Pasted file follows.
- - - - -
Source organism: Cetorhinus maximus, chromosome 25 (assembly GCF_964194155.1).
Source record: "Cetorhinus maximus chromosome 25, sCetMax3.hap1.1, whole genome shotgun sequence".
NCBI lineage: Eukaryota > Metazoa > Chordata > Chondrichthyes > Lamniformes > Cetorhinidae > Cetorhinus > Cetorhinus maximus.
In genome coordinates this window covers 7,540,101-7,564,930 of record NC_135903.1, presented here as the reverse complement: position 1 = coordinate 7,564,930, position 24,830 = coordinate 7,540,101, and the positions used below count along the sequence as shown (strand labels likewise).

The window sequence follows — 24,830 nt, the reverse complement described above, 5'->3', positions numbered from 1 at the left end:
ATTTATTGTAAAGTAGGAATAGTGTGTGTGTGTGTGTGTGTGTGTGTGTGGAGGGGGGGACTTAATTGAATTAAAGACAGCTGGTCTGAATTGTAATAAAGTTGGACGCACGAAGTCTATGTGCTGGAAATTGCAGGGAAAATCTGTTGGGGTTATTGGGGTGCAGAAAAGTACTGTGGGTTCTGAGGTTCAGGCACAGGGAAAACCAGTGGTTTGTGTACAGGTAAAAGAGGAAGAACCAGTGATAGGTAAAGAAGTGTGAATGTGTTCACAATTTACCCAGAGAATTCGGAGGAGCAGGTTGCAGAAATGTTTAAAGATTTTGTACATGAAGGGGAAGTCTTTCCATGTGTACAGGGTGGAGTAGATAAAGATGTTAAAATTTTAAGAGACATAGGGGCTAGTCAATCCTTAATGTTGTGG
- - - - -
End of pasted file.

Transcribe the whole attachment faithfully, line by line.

Source organism: Cetorhinus maximus, chromosome 25 (assembly GCF_964194155.1).
Source record: "Cetorhinus maximus chromosome 25, sCetMax3.hap1.1, whole genome shotgun sequence".
NCBI lineage: Eukaryota > Metazoa > Chordata > Chondrichthyes > Lamniformes > Cetorhinidae > Cetorhinus > Cetorhinus maximus.
In genome coordinates this window covers 7,540,101-7,564,930 of record NC_135903.1, presented here as the reverse complement: position 1 = coordinate 7,564,930, position 24,830 = coordinate 7,540,101, and the positions used below count along the sequence as shown (strand labels likewise).

The window sequence follows — 24,830 nt, the reverse complement described above, 5'->3', positions numbered from 1 at the left end:
ATTTATTGTAAAGTAGGAATAGTGTGTGTGTGTGTGTGTGTGTGTGTGTGGAGGGGGGGACTTAATTGAATTAAAGACAGCTGGTCTGAATTGTAATAAAGTTGGACGCACGAAGTCTATGTGCTGGAAATTGCAGGGAAAATCTGTTGGGGTTATTGGGGTGCAGAAAAGTACTGTGGGTTCTGAGGTTCAGGCACAGGGAAAACCAGTGGTTTGTGTACAGGTAAAAGAGGAAGAACCAGTGATAGGTAAAGAAGTGTGAATGTGTTCACAATTTACCCAGAGAATTCGGAGGAGCAGGTTGCAGAAATGTTTAAAGATTTTGTACATGAAGGGGAAGTCTTTCCATGTGTACAGGGTGGAGTAGATAAAGATGTTAAAATTTTAAGAGACATAGGGGCTAGTCAATCCTTAATGTTGTGG